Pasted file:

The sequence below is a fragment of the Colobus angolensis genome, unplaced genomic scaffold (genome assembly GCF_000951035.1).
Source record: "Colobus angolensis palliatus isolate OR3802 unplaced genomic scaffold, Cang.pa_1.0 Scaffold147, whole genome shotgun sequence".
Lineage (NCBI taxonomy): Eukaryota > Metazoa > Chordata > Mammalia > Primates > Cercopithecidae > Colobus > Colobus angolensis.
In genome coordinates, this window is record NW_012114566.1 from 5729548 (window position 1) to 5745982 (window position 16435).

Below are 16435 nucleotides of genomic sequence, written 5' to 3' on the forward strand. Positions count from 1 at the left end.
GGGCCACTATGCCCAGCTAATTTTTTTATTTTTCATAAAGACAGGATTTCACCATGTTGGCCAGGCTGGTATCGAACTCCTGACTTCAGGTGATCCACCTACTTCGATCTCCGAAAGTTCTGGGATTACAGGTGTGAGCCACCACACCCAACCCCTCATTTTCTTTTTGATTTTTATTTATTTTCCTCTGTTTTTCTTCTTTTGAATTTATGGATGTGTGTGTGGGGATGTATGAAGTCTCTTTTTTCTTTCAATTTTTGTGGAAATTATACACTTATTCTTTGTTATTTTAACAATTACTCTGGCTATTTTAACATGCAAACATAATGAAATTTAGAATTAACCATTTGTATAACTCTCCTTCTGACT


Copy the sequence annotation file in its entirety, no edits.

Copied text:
The sequence below is a fragment of the Colobus angolensis genome, unplaced genomic scaffold (genome assembly GCF_000951035.1).
Source record: "Colobus angolensis palliatus isolate OR3802 unplaced genomic scaffold, Cang.pa_1.0 Scaffold147, whole genome shotgun sequence".
Lineage (NCBI taxonomy): Eukaryota > Metazoa > Chordata > Mammalia > Primates > Cercopithecidae > Colobus > Colobus angolensis.
In genome coordinates, this window is record NW_012114566.1 from 5729548 (window position 1) to 5745982 (window position 16435).

Below are 16435 nucleotides of genomic sequence, written 5' to 3' on the forward strand. Positions count from 1 at the left end.
GGGCCACTATGCCCAGCTAATTTTTTTATTTTTCATAAAGACAGGATTTCACCATGTTGGCCAGGCTGGTATCGAACTCCTGACTTCAGGTGATCCACCTACTTCGATCTCCGAAAGTTCTGGGATTACAGGTGTGAGCCACCACACCCAACCCCTCATTTTCTTTTTGATTTTTATTTATTTTCCTCTGTTTTTCTTCTTTTGAATTTATGGATGTGTGTGTGGGGATGTATGAAGTCTCTTTTTTCTTTCAATTTTTGTGGAAATTATACACTTATTCTTTGTTATTTTAACAATTACTCTGGCTATTTTAACATGCAAACATAATGAAATTTAGAATTAACCATTTGTATAACTCTCCTTCTGACT